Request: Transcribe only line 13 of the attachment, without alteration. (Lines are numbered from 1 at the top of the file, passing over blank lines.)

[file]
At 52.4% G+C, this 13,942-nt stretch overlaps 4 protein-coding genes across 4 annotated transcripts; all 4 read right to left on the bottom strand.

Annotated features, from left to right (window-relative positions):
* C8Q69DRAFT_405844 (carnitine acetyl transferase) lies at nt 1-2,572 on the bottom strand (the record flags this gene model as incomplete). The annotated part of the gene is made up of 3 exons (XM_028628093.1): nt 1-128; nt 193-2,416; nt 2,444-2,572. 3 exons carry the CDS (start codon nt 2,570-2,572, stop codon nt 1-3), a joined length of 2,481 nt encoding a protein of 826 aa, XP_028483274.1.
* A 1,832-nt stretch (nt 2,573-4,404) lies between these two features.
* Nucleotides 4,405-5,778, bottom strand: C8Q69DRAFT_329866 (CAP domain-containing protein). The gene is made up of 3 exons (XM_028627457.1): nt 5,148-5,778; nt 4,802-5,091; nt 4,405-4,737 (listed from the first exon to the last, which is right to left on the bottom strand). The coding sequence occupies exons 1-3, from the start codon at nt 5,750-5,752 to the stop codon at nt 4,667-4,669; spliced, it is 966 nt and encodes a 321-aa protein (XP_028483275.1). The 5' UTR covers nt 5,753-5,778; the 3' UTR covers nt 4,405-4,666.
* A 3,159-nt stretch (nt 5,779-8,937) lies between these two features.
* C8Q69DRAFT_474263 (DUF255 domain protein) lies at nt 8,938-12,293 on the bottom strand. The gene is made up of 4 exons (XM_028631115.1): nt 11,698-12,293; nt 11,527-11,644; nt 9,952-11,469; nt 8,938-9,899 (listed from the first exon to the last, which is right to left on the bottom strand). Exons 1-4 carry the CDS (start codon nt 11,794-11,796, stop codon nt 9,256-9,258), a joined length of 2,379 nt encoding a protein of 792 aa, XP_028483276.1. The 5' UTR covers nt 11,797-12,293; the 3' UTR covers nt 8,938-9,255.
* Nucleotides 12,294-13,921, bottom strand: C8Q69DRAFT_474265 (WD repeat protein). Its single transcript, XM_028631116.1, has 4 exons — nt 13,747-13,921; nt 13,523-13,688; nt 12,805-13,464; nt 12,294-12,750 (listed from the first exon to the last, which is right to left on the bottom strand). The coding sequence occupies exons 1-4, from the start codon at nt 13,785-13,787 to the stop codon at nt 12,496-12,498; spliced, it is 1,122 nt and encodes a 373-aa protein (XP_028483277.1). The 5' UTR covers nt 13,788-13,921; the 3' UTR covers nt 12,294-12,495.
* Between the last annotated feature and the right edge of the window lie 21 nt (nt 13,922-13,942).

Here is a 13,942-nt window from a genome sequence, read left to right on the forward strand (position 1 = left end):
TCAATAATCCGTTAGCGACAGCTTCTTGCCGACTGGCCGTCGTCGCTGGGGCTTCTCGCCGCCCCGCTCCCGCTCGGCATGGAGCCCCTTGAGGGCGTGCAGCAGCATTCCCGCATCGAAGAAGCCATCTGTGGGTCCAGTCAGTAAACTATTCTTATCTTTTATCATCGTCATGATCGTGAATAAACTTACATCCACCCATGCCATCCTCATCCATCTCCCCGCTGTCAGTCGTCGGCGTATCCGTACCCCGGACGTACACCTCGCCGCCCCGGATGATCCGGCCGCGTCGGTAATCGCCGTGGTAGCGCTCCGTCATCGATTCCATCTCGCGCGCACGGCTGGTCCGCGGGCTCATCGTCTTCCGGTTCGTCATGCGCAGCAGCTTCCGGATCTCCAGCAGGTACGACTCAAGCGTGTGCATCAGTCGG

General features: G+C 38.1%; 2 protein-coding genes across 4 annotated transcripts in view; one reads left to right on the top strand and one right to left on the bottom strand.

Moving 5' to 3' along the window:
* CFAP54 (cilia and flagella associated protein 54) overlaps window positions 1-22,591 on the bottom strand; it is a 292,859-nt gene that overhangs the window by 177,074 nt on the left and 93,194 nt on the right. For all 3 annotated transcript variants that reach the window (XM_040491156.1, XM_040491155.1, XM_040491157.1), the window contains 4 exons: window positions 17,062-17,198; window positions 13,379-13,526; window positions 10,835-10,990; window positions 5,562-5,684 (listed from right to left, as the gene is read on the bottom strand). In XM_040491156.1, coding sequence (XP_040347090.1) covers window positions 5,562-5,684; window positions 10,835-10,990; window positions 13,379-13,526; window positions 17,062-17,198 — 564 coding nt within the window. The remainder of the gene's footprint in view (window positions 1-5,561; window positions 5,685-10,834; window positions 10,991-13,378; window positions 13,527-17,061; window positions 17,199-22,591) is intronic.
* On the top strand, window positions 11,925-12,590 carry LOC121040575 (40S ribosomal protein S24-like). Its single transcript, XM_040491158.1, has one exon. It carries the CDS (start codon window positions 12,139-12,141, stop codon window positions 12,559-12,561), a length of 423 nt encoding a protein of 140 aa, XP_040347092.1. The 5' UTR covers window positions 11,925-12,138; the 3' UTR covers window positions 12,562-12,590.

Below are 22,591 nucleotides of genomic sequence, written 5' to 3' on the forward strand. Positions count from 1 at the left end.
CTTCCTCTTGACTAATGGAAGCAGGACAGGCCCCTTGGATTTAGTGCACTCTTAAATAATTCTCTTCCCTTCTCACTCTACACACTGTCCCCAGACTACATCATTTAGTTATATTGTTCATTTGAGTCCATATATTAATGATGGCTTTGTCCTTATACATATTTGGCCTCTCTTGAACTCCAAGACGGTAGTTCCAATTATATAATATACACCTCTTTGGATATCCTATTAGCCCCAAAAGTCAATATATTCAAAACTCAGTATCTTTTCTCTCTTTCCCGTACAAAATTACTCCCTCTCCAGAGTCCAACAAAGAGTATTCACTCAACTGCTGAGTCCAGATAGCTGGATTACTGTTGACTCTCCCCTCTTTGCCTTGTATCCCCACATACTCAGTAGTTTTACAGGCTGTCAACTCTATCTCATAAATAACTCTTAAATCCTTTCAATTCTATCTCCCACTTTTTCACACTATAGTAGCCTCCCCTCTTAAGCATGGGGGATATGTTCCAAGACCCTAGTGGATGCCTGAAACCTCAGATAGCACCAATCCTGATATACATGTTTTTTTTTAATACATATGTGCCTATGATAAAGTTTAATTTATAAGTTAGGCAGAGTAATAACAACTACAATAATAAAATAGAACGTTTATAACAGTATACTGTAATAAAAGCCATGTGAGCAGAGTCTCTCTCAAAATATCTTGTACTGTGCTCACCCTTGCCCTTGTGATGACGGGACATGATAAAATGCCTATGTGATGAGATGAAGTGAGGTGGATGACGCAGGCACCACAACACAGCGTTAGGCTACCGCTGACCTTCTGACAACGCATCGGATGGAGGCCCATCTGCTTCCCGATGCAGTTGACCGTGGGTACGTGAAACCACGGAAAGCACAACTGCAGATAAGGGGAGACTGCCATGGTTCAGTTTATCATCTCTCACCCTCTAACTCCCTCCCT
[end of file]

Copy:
Moving 5' to 3' along the window: